Feb 022018

The Washington Post recently ran a piece on its history blog, Retropolis, about the 1918 Spanish flu. Aside from scaring the bejesus out of folks, I’m not exactly sure what the purpose was. I guess people are interested in reading about the deadly outbreak, what with this year’s miserable flu season. The history is timely. It’s relevant — but is it useful?

After outlining the spread of the influenza outbreak during World War I and providing some shocking reports for effect, the article warns that we as a society are vulnerable to another such epidemic in the future. Quotes from medical experts drive home the potential threat. Current vaccinations are insufficient to prevent another deadly event, and today’s medicine doesn’t offer a cure. We could, then, see a repeat of a widespread outbreak, the blog entry warns, and similarly succumb.

Reading the essay — and it was compelling and a bit terrifying, so very effective — I wondered what the draw on a piece like this is for lay readers. It encourages fear of the influenza virus, but it offers no suggestions for action you can take in light of the threat to protect yourself (because there isn’t much). The entry isn’t informative in that way, which makes me wonder about the author’s view of the purpose of history.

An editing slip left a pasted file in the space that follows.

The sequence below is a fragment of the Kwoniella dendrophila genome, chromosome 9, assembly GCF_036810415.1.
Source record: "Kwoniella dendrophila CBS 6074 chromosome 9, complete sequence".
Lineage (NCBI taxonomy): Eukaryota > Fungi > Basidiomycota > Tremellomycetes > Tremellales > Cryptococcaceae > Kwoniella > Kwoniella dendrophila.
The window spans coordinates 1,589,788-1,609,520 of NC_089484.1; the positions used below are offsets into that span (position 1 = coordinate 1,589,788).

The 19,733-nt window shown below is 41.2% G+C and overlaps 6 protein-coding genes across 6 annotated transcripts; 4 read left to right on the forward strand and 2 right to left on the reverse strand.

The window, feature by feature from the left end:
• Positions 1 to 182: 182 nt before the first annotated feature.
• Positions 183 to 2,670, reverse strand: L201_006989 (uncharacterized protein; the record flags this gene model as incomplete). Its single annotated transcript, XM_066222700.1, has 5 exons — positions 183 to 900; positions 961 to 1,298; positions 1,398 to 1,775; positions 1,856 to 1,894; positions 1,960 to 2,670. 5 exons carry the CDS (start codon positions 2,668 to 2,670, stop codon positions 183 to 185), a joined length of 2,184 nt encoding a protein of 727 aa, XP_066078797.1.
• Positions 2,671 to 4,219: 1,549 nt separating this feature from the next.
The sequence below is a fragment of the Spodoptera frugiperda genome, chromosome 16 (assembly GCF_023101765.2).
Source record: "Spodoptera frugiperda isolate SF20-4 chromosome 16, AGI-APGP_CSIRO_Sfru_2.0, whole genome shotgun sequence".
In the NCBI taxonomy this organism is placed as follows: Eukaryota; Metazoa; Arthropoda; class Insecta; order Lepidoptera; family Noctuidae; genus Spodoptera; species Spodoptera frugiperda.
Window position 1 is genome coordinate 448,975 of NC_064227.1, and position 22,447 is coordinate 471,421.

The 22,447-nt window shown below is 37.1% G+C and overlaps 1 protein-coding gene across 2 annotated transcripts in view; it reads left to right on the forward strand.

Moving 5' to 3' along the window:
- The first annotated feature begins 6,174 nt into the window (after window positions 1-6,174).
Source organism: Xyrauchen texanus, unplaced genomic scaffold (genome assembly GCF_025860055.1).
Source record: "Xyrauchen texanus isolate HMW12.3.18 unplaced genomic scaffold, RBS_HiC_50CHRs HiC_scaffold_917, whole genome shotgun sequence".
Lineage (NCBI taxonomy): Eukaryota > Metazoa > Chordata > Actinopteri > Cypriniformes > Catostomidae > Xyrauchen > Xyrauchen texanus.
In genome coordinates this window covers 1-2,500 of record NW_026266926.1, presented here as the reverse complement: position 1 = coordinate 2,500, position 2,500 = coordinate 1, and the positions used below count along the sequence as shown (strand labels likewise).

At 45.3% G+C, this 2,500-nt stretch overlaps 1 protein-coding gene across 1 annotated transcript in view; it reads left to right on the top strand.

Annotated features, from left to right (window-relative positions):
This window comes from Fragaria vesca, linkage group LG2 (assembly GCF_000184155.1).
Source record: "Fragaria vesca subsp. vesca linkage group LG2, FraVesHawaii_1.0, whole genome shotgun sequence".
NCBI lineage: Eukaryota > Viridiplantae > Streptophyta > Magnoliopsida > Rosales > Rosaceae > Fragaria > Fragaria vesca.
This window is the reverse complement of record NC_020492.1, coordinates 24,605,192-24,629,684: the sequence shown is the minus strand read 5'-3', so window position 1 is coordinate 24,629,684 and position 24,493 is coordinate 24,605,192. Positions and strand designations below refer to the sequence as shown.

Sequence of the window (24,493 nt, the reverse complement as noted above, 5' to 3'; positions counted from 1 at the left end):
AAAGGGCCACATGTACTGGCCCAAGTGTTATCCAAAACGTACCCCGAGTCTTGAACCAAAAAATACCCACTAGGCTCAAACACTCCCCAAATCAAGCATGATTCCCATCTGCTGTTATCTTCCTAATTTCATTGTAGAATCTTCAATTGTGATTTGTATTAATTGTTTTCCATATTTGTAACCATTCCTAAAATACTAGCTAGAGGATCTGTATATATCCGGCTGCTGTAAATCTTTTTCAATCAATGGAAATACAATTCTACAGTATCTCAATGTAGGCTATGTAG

Clearly, here is a historian who, thankfully, does not buy into that old saw about studying history so as not to repeat it. There’s no salvational element to this tragedy; it is utterly lacking in instructional value. Instead, the story’s appeal seems strictly in the entertainment vein. Here is the historical version of a horror story. It’s history designed for titillation and drama: non-fiction art to excite dilettantes.

Do we want to settle for that from our history though? Shouldn’t it do more than feed our curiosities? What’s the point of knowing things just to know them (or to be spooked by them)? I find myself inclined to history that is more substantive than that, and I wonder: do other historians not feel the same way? Do they just want to be experts in an interesting catalog of past happenings? Why get a PhD for that?

There’s so little space in popular outlets dedicated to historical inquiry that I hate to see it squandered. You want to be relevant and compelling, yes, but we ought to aim to make art that does more too. I’m frequently at a loss as to what the aims of my peers are on this point. It leaves me despondent to think the profession’s aim is simply a trivial pursuit.


 Posted by at 12:25 pm

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